Meet The Comedy Duo Asking Strangers “What Do Feminists Look Like?"
What does feminism look like? If you identify as a feminist, you probably feel trained to not care about appearances and encourage others not to as well. But maybe you still wonder: What does my appearance tell the world about who I think I am?
The truth is we all judge people based on what they look like and they judge us, too. Shugs & Fats, the new comedy web series created by Nadia Manzoor and Radhika Vaz, is all about acknowledging this and dealing with it through irony and laughter. Doing so, their humor suggests, not only makes us feel better but also helps us understand why our preconceived assumptions are problematic in the first place.
Manzoor and Vaz — as South Asian, female comedians — also use comedy more specifically to reflect on their experiences as women who live in bodies our culture often treats as invisible, and rarely would consider "feminist" at first glance. The duo questions just how empowering or marginalizing this experience is by taking to the streets and initiating conversations about feminism with passers by. They take the question “What do feminists look like?” to the streets, asking everyone and anyone about their preconceptions of feminists in order to reach a deeper understanding about feminist stigmas that still pervade society.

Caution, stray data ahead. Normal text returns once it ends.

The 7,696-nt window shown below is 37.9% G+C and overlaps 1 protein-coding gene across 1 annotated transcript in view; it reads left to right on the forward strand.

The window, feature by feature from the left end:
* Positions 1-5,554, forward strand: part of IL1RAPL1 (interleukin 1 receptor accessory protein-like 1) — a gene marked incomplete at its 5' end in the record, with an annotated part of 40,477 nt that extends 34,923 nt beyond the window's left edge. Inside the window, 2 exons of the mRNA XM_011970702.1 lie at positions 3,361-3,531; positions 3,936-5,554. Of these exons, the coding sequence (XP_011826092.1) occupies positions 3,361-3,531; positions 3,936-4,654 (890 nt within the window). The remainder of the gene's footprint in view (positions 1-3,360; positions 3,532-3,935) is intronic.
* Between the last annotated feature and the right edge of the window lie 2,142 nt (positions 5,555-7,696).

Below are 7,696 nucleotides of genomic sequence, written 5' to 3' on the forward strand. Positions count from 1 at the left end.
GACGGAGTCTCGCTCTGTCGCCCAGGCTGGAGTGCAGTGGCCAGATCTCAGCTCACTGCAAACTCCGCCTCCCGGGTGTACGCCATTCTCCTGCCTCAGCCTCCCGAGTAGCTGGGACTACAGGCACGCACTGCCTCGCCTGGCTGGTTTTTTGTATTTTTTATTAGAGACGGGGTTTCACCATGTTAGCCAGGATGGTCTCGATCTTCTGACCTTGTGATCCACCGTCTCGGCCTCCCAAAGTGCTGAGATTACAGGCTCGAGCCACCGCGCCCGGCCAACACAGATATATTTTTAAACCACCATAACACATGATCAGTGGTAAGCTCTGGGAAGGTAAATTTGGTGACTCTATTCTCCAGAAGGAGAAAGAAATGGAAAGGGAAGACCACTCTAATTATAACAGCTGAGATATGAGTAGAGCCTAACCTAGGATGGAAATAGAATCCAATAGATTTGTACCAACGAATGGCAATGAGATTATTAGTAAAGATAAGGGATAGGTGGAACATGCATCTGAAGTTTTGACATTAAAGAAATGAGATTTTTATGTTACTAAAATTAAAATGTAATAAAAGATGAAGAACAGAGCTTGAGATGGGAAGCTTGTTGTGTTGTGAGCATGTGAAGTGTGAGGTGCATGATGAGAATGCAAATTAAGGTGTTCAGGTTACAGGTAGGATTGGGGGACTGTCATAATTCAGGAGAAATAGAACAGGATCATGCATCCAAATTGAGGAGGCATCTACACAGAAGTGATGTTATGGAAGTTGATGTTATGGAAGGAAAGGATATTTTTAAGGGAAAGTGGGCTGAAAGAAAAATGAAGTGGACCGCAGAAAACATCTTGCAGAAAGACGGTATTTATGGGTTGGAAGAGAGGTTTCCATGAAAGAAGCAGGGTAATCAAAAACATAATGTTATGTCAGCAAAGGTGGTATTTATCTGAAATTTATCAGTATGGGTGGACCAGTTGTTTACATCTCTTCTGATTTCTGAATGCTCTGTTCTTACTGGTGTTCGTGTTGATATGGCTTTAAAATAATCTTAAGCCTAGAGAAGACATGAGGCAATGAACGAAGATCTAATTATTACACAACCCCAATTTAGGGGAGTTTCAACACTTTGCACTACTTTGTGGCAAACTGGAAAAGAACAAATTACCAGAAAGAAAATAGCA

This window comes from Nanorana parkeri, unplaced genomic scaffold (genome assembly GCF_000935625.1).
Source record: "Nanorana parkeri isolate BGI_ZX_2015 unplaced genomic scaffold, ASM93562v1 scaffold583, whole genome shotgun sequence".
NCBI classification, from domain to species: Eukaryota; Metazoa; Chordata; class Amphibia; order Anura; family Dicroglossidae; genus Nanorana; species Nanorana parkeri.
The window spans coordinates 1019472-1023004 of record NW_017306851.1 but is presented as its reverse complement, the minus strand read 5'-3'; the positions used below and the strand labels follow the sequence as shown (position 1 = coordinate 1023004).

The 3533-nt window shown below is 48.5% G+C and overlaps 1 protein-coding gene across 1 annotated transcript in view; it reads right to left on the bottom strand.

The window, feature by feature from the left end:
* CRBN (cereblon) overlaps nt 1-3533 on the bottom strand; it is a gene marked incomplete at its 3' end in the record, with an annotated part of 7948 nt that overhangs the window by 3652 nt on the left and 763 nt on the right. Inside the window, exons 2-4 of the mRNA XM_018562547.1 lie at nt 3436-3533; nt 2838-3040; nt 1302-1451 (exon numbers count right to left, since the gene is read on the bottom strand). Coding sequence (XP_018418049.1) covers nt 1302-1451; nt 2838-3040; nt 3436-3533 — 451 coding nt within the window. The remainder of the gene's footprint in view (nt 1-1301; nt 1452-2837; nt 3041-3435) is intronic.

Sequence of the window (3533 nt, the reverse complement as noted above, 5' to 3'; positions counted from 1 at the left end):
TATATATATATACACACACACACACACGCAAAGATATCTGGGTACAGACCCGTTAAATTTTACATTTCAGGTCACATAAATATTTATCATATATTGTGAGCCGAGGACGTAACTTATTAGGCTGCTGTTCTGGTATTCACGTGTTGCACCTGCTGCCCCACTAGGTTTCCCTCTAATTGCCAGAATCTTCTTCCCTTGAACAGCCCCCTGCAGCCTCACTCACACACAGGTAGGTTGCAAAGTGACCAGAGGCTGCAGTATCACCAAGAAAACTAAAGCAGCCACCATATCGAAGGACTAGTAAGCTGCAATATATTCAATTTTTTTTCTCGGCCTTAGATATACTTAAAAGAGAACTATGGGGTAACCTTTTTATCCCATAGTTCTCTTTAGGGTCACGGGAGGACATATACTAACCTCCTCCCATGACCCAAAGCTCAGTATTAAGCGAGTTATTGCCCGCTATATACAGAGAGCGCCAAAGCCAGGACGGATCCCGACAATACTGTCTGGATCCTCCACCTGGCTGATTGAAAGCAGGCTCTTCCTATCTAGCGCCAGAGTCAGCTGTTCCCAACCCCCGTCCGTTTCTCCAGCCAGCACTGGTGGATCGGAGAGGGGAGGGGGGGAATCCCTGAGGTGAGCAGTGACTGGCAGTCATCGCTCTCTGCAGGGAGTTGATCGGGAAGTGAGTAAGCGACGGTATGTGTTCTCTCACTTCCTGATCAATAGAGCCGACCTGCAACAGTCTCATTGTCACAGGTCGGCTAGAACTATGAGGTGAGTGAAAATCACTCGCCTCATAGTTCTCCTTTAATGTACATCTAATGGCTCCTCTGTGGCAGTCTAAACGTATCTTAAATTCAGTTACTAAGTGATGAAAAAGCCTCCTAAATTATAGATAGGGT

Some of the answers are surprising, others are exactly what you’d expect. But Manzoor and Vaz, because they do not look like the stereotypical feminists to most of the people they approach, catch interviewees off-guard and provide an opportunity to not only expose the comical aspect of their ignorance but to further raise awareness about feminism.
Shugs & Fats explores this in more in the first season of their show and their work is definitely worth checking out. Hopefully, they'll continue to push back on people's preconceived notions of feminism in order to expose the truth at the heart of the movement: equality for everybody, no matter what they look like.
More articles in WMC FBomb by Category: Feminism, Media, Race/Ethnicity
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